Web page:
In fact, NBC said about 70 million viewers watched at least six minutes – a reach statistic advertisers use because it is presumed viewers who saw at least six minutes of a broadcast would have seen an advert as well.
“We have $1bn worth of revenue at stake here, so that means we’re not public television, for better or worse,” said Gary Zenkel, president of NBC Olympics, in a statement.
New York GiantsHowever powerful the Olympics is as an attractive advertising event, it isn’t the most expensive for US marketers. That honour still belongs to American football’s showpiece, the Super Bowl. For example, a 30-second slot at this year’s event was £1.4m ($2.7m). And the viewing figures dwarf the Olympics, too, with an average of 97.5 million Americans tuning into Fox to watch this year, and at some point 148 million tuned in (with a big city team like the New York Giants winning this year, those numbers probably got an extra bump).
But with a global event like the Olympics taking place on the other side of the world, the money is not just being made from television. The dedicated NBCOlympics.com website, which promises more than 3,500 hours of Olympics sports online with 2,200 hours live, had more than 70 million visitors on “opening night” as well. Some media watchers are predicting that by the time the Olympics takes place in London in 2012 nearly as many people will see it online as will watch it on TV.
For now, the partnership between NBC and YouTube online could see some of the more niche US sports like archery and fencing end up being watched online rather than on TV.
However, NBC didn’t take that risk with the US star of the games, swimmer Michael Phelps. According to reports, NBC made sure it juggled the schedule so that Phelps won his first gold medal in prime time – which was early morning in Beijing. Phelps, who is sponsored by Speedo, Visa, AT&T, Omega, Hilton Hotels, Rosetta Stone, Power Bar, Kellogg’s and Pure Sport, didn’t let down NBC, his sponsors or President Bush (who was there to watch). He didn’t just win but also broke an Olympic record.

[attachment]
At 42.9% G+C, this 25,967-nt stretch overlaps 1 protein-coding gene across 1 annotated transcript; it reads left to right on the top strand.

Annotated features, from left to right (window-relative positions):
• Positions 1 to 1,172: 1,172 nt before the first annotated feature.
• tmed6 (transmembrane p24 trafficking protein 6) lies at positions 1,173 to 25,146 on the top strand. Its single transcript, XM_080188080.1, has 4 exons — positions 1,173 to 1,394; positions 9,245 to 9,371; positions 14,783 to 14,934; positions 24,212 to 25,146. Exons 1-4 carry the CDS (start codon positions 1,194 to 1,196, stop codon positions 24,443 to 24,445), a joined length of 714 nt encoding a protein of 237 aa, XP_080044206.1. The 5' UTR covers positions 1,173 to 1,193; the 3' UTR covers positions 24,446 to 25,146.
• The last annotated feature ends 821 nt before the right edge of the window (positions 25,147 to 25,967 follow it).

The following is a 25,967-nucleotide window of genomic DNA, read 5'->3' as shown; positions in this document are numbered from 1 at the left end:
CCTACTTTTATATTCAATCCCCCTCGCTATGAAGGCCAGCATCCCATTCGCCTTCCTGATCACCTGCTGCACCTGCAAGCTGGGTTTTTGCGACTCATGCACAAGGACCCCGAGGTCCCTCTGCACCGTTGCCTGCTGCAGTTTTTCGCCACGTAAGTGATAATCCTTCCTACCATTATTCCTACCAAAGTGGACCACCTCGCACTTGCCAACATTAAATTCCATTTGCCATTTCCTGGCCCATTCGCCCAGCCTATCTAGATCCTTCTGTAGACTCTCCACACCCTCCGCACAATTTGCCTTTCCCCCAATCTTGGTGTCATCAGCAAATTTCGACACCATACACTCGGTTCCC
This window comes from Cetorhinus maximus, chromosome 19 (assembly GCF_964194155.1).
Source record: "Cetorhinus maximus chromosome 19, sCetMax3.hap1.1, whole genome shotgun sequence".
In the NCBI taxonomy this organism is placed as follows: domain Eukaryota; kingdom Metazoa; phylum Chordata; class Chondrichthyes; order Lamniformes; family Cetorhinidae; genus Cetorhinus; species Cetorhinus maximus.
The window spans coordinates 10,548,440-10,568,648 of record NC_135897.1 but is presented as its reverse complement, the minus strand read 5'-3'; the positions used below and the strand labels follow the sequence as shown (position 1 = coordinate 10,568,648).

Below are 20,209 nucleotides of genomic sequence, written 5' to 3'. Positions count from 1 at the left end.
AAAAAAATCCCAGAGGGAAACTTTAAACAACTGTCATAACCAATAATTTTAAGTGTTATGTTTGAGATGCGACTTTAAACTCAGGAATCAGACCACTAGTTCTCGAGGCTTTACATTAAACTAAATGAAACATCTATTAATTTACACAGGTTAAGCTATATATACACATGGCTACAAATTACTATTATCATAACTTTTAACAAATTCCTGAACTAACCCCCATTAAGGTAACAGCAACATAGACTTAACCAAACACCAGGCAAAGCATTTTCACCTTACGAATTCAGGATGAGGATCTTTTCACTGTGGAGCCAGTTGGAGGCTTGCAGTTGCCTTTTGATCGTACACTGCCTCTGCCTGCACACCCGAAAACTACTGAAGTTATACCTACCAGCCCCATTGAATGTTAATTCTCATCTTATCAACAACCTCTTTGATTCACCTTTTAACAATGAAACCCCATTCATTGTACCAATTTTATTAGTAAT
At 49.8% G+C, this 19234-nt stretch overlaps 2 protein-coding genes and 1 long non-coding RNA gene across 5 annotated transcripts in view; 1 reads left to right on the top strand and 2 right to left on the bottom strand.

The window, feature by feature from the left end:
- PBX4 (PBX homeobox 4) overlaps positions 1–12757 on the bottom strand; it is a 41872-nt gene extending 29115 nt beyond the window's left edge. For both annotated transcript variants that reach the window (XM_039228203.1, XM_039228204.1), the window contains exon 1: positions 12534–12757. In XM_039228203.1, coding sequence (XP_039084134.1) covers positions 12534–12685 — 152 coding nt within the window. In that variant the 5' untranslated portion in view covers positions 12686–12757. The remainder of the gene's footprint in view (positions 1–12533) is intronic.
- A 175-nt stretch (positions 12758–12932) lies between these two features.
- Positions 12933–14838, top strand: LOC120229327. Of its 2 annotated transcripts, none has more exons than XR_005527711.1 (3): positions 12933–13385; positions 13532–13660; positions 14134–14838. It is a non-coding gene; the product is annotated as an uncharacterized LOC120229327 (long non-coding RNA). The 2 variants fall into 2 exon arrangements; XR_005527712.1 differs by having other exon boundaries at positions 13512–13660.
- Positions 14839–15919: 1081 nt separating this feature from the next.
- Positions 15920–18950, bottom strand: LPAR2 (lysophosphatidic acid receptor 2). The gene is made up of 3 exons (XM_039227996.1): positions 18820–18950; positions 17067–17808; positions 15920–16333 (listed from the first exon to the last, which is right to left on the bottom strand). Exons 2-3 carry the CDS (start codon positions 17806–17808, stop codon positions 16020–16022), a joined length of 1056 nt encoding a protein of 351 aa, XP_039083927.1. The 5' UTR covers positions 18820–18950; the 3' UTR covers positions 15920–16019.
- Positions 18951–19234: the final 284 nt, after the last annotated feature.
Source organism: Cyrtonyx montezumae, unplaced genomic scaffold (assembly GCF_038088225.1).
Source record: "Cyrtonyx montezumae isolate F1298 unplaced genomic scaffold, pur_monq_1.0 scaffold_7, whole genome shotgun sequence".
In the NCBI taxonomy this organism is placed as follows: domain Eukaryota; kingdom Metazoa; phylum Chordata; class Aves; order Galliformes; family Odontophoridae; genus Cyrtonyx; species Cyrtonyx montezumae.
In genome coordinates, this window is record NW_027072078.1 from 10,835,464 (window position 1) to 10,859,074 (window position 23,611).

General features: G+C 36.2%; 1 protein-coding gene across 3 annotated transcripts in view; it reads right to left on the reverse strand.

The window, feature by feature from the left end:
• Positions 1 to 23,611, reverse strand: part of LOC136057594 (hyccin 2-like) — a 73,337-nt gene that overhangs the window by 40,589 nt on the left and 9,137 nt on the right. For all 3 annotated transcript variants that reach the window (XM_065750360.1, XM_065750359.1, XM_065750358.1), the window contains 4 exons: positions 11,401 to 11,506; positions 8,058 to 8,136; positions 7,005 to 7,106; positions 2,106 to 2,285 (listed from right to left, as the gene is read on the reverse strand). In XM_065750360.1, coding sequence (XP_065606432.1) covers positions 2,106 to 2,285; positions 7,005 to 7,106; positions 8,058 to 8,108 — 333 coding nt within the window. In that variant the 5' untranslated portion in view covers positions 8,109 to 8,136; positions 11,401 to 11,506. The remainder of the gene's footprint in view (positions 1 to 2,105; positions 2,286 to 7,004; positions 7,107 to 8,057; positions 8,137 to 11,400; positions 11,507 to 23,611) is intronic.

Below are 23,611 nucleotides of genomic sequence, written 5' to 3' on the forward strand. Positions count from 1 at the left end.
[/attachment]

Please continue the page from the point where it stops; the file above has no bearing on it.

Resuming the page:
Compared to the average Olympic athlete, Phelps – rather like his sporting prowess – is in a class all by himself.
Though Phelps is a tough sporting act to follow, there are plenty of other marketing opportunities at the games for US advertisers including the star-laden basketball team with familiar names like the LA Lakers’ Kobe Bryant and LeBron James of the Cleveland Cavaliers.
Nike’s advertising spot for Team USA’s basketball team has got tongues wagging as it features the late Marvin Gaye legendary performance of The Star Spangled Banner from the 1983 NBA All Star game mixed in with clips of the current team getting ready for a game.
Produced by long-time agency Wieden Kennedy Portland, some observers think Nike might have ambushed major Olympic sponsor and rival Adidas – as far as Olympics basketball is concerned.
Of course, there are plenty of lesser known athletes who will be competing for the ultimate honour and some of those are being sponsored by Bank of America’s Hometown Hopefuls programme.
As well as financial and marketing support for the athletes in sports like fencing, gymnastics and volleyball, the programme has featured an advertising campaign by BBDO that tells the story of some of the athletes. There’s also an interactive online video arm of the campaign at www.americascheer.com that allows fans to post their cheers for their favourite athletes. v